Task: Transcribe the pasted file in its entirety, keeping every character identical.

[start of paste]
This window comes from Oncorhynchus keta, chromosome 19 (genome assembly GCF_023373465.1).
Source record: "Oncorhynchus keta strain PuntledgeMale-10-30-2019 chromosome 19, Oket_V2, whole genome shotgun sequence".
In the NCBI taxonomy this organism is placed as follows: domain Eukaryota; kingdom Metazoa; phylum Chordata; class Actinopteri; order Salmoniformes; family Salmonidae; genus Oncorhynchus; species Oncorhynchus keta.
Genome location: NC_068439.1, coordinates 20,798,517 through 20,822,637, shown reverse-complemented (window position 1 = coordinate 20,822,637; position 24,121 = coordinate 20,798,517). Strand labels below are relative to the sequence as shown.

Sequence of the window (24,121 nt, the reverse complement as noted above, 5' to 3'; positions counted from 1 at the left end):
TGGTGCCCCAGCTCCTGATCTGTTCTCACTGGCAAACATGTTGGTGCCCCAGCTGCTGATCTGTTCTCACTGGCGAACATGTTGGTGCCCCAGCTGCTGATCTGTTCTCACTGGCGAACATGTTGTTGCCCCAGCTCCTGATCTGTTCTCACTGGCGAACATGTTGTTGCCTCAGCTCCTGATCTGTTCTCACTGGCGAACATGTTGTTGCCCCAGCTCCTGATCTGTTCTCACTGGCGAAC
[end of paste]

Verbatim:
This window comes from Oncorhynchus keta, chromosome 19 (genome assembly GCF_023373465.1).
Source record: "Oncorhynchus keta strain PuntledgeMale-10-30-2019 chromosome 19, Oket_V2, whole genome shotgun sequence".
In the NCBI taxonomy this organism is placed as follows: domain Eukaryota; kingdom Metazoa; phylum Chordata; class Actinopteri; order Salmoniformes; family Salmonidae; genus Oncorhynchus; species Oncorhynchus keta.
Genome location: NC_068439.1, coordinates 20,798,517 through 20,822,637, shown reverse-complemented (window position 1 = coordinate 20,822,637; position 24,121 = coordinate 20,798,517). Strand labels below are relative to the sequence as shown.

Sequence of the window (24,121 nt, the reverse complement as noted above, 5' to 3'; positions counted from 1 at the left end):
TGGTGCCCCAGCTCCTGATCTGTTCTCACTGGCAAACATGTTGGTGCCCCAGCTGCTGATCTGTTCTCACTGGCGAACATGTTGGTGCCCCAGCTGCTGATCTGTTCTCACTGGCGAACATGTTGTTGCCCCAGCTCCTGATCTGTTCTCACTGGCGAACATGTTGTTGCCTCAGCTCCTGATCTGTTCTCACTGGCGAACATGTTGTTGCCCCAGCTCCTGATCTGTTCTCACTGGCGAAC